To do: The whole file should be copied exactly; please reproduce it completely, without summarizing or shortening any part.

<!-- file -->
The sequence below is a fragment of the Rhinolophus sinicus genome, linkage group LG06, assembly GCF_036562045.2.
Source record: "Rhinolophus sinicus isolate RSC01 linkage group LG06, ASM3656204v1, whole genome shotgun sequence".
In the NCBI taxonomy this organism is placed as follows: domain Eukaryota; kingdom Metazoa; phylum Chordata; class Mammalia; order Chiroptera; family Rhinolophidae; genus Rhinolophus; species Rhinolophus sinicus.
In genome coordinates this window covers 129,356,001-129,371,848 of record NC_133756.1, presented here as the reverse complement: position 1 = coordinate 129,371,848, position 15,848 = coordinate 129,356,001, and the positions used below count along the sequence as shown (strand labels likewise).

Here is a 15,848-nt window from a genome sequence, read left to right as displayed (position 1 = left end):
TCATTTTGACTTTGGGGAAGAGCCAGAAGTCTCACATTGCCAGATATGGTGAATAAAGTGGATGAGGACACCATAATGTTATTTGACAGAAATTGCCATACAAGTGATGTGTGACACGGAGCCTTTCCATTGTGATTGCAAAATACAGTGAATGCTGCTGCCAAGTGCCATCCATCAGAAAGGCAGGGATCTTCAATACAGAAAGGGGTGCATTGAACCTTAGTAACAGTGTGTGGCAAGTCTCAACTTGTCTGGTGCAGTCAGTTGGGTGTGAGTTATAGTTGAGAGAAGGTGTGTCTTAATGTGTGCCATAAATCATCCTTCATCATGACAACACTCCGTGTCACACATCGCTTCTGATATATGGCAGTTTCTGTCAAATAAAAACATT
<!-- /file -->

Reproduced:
The sequence below is a fragment of the Rhinolophus sinicus genome, linkage group LG06, assembly GCF_036562045.2.
Source record: "Rhinolophus sinicus isolate RSC01 linkage group LG06, ASM3656204v1, whole genome shotgun sequence".
In the NCBI taxonomy this organism is placed as follows: domain Eukaryota; kingdom Metazoa; phylum Chordata; class Mammalia; order Chiroptera; family Rhinolophidae; genus Rhinolophus; species Rhinolophus sinicus.
In genome coordinates this window covers 129,356,001-129,371,848 of record NC_133756.1, presented here as the reverse complement: position 1 = coordinate 129,371,848, position 15,848 = coordinate 129,356,001, and the positions used below count along the sequence as shown (strand labels likewise).

Here is a 15,848-nt window from a genome sequence, read left to right as displayed (position 1 = left end):
TCATTTTGACTTTGGGGAAGAGCCAGAAGTCTCACATTGCCAGATATGGTGAATAAAGTGGATGAGGACACCATAATGTTATTTGACAGAAATTGCCATACAAGTGATGTGTGACACGGAGCCTTTCCATTGTGATTGCAAAATACAGTGAATGCTGCTGCCAAGTGCCATCCATCAGAAAGGCAGGGATCTTCAATACAGAAAGGGGTGCATTGAACCTTAGTAACAGTGTGTGGCAAGTCTCAACTTGTCTGGTGCAGTCAGTTGGGTGTGAGTTATAGTTGAGAGAAGGTGTGTCTTAATGTGTGCCATAAATCATCCTTCATCATGACAACACTCCGTGTCACACATCGCTTCTGATATATGGCAGTTTCTGTCAAATAAAAACATT